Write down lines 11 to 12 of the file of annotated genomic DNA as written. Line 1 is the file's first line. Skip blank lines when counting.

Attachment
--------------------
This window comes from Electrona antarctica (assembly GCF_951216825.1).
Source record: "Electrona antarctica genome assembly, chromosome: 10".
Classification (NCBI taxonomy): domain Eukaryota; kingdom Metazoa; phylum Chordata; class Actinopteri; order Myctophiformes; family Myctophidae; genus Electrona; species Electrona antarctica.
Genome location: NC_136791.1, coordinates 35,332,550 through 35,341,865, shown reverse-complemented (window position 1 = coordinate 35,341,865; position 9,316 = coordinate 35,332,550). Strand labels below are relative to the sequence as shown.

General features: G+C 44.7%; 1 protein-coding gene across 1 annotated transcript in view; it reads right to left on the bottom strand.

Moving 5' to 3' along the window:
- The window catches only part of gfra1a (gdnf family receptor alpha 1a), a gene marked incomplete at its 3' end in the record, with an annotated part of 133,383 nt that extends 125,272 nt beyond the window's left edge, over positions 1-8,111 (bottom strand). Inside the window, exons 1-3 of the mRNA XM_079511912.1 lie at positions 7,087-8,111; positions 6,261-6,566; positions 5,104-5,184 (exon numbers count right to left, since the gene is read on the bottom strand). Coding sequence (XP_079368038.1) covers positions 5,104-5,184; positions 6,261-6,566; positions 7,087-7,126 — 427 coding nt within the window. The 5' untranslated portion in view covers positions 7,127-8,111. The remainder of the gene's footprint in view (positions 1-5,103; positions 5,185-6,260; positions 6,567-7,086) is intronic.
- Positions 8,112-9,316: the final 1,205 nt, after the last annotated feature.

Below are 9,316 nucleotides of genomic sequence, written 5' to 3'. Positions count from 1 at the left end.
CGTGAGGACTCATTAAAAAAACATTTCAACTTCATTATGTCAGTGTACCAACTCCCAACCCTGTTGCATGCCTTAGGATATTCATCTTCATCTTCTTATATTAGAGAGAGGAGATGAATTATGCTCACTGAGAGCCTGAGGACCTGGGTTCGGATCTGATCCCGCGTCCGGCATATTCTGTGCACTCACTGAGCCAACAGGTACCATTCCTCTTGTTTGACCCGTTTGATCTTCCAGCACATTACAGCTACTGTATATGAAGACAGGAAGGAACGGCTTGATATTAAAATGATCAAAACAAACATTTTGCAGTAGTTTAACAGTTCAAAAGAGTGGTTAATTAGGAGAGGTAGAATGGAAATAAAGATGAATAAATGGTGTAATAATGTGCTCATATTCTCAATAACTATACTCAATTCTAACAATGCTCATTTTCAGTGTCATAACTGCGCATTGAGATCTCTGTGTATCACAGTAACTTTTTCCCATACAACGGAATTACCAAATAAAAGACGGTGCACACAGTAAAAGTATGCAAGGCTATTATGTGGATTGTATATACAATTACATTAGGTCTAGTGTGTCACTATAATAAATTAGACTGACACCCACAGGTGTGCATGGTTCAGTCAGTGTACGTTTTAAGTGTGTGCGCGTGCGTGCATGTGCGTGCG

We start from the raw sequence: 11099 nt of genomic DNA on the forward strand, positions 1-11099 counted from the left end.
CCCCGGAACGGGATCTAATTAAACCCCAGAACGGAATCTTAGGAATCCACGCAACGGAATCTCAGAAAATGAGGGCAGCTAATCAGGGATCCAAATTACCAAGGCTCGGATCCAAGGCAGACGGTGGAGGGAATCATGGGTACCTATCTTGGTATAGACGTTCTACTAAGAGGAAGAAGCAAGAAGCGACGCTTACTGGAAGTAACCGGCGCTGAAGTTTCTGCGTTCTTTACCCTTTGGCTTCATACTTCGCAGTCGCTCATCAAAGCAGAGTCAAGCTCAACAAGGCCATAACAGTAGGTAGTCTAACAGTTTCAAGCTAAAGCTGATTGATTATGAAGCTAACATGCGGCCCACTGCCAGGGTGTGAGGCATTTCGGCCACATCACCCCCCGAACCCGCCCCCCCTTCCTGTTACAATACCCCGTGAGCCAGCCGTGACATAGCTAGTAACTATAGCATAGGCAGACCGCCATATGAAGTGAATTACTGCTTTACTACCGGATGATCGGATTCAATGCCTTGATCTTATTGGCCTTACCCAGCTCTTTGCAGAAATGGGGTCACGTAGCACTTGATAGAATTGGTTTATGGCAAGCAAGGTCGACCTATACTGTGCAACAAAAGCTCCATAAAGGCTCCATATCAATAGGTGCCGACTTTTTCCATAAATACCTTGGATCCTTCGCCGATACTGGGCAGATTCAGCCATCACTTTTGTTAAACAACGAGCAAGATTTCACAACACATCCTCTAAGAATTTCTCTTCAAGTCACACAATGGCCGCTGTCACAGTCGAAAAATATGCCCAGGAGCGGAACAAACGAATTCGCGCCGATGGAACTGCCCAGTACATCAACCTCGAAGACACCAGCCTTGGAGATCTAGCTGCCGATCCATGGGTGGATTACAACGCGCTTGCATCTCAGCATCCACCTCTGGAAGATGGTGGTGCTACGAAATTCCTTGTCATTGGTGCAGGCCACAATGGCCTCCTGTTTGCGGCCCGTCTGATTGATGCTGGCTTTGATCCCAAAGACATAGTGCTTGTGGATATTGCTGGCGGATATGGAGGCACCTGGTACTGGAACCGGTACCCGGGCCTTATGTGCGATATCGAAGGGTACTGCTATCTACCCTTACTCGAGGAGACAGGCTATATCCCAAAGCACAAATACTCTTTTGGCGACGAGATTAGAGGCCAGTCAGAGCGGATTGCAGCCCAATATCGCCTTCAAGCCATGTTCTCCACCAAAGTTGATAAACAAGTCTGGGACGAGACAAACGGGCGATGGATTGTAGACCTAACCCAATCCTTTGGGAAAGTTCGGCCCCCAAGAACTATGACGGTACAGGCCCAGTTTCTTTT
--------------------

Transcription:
We start from the raw sequence: 11099 nt of genomic DNA on the forward strand, positions 1-11099 counted from the left end.
CCCCGGAACGGGATCTAATTAAACCCCAGAACGGAATCTTAGGAATCCACGCAACGGAATCTCAGAAAATGAGGGCAGCTAATCAGGGATCCAAATTACCAAGGCTCGGATCCAAGGCAGACGGTGGAGGGAATCATGGGTACCTATCTTGGTATAGACGTTCTACTAAGAGGAAGAAGCAAGAAGCGACGCTTACTGGAAGTAACCGGCGCTGAAGTTTCTGCGTTCTTTACCCTTTGGCTTCATACTTCGCAGTCGCTCATCAAAGCAGAGTCAAGCTCAACAAGGCCATAACAGTAGGTAGTCTAACAGTTTCAAGCTAAAGCTGATTGATTATGAAGCTAACATGCGGCCCACTGCCAGGGTGTGAGGCATTTCGGCCACATCACCCCCCGAACCCGCCCCCCCTTCCTGTTACAATACCCCGTGAGCCAGCCGTGACATAGCTAGTAACTATAGCATAGGCAGACCGCCATATGAAGTGAATTACTGCTTTACTACCGGATGATCGGATTCAATGCCTTGATCTTATTGGCCTTACCCAGCTCTTTGCAGAAATGGGGTCACGTAGCACTTGATAGAATTGGTTTATGGCAAGCAAGGTCGACCTATACTGTGCAACAAAAGCTCCATAAAGGCTCCATATCAATAGGTGCCGACTTTTTCCATAAATACCTTGGATCCTTCGCCGATACTGGGCAGATTCAGCCATCACTTTTGTTAAACAACGAGCAAGATTTCACAACACATCCTCTAAGAATTTCTCTTCAAGTCACACAATGGCCGCTGTCACAGTCGAAAAATATGCCCAGGAGCGGAACAAACGAATTCGCGCCGATGGAACTGCCCAGTACATCAACCTCGAAGACACCAGCCTTGGAGATCTAGCTGCCGATCCATGGGTGGATTACAACGCGCTTGCATCTCAGCATCCACCTCTGGAAGATGGTGGTGCTACGAAATTCCTTGTCATTGGTGCAGGCCACAATGGCCTCCTGTTTGCGGCCCGTCTGATTGATGCTGGCTTTGATCCCAAAGACATAGTGCTTGTGGATATTGCTGGCGGATATGGAGGCACCTGGTACTGGAACCGGTACCCGGGCCTTATGTGCGATATCGAAGGGTACTGCTATCTACCCTTACTCGAGGAGACAGGCTATATCCCAAAGCACAAATACTCTTTTGGCGACGAGATTAGAGGCCAGTCAGAGCGGATTGCAGCCCAATATCGCCTTCAAGCCATGTTCTCCACCAAAGTTGATAAACAAGTCTGGGACGAGACAAACGGGCGATGGATTGTAGACCTAACCCAATCCTTTGGGAAAGTTCGGCCCCCAAGAACTATGACGGTACAGGCCCAGTTTCTTTT